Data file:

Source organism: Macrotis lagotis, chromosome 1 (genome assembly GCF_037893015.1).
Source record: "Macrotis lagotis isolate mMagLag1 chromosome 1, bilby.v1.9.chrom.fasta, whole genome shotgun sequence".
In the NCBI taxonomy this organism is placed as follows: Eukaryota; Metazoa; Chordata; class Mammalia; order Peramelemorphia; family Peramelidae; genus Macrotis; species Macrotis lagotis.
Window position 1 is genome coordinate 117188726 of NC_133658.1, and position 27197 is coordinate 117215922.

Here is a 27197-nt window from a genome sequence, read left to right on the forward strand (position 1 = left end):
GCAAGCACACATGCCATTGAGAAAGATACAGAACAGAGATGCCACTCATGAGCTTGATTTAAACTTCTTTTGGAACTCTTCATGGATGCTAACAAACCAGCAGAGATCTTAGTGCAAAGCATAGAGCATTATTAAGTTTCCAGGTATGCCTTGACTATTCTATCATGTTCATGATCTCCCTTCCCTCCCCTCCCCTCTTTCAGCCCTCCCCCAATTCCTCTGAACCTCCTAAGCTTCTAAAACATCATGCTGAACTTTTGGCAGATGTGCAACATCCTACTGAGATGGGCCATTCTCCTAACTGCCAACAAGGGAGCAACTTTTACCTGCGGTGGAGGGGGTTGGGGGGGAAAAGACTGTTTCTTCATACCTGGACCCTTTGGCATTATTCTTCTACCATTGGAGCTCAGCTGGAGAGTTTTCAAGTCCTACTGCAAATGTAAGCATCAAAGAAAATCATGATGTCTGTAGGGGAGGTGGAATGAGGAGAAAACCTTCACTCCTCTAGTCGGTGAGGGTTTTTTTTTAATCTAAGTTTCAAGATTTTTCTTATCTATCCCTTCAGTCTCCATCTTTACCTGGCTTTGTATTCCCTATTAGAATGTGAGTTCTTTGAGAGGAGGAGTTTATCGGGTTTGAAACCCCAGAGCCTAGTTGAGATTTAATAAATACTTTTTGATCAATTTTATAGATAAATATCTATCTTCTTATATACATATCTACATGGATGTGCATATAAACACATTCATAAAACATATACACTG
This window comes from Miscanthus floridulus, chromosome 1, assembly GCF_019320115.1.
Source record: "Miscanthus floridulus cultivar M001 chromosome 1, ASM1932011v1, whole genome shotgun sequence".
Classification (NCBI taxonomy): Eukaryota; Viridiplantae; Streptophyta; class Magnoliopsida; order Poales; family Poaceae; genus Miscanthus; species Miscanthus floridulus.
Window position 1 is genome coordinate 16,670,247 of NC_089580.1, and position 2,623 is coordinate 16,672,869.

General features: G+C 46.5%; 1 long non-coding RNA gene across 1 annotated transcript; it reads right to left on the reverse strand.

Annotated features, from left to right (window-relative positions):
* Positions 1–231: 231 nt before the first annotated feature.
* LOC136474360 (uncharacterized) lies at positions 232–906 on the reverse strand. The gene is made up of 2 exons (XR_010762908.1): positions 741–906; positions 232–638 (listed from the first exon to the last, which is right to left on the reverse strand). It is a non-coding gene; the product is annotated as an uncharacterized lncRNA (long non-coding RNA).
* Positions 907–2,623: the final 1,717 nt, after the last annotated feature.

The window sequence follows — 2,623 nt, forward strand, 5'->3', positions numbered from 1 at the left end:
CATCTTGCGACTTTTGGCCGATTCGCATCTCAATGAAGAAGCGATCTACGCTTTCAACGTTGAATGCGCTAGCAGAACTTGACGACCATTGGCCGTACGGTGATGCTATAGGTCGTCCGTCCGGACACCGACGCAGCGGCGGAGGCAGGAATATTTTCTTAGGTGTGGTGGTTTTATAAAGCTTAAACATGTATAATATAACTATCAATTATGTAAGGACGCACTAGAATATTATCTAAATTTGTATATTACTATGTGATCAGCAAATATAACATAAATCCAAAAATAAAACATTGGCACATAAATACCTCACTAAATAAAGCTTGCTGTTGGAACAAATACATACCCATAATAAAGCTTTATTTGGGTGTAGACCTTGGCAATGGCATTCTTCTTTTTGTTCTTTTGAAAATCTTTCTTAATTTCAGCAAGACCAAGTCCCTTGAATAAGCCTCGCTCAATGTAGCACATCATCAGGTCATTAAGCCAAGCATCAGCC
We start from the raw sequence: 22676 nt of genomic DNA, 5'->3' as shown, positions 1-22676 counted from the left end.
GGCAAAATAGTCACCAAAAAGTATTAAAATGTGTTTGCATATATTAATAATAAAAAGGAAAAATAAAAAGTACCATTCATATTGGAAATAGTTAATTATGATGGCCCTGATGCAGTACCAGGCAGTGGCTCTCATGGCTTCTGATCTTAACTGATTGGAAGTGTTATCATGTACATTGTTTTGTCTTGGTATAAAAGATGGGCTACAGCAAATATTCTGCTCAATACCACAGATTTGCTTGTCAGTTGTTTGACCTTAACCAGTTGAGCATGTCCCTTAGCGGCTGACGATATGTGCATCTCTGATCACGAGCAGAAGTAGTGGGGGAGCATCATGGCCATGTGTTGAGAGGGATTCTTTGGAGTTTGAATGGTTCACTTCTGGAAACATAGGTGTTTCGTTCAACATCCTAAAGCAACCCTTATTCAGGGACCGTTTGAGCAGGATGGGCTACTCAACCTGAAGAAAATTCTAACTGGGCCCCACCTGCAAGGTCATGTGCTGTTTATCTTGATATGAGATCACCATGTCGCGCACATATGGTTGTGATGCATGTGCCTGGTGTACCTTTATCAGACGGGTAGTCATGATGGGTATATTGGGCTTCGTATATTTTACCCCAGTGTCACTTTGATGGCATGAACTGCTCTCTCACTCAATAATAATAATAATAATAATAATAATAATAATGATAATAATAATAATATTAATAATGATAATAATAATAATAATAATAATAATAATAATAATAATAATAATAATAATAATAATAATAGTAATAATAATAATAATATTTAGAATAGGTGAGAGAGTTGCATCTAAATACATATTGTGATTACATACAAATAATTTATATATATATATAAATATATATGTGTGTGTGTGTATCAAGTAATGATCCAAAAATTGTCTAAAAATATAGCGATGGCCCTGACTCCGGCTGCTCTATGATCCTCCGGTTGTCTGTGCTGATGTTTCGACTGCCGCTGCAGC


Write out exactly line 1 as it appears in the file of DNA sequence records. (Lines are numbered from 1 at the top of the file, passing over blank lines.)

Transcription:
Source organism: Macrotis lagotis, chromosome 1 (genome assembly GCF_037893015.1).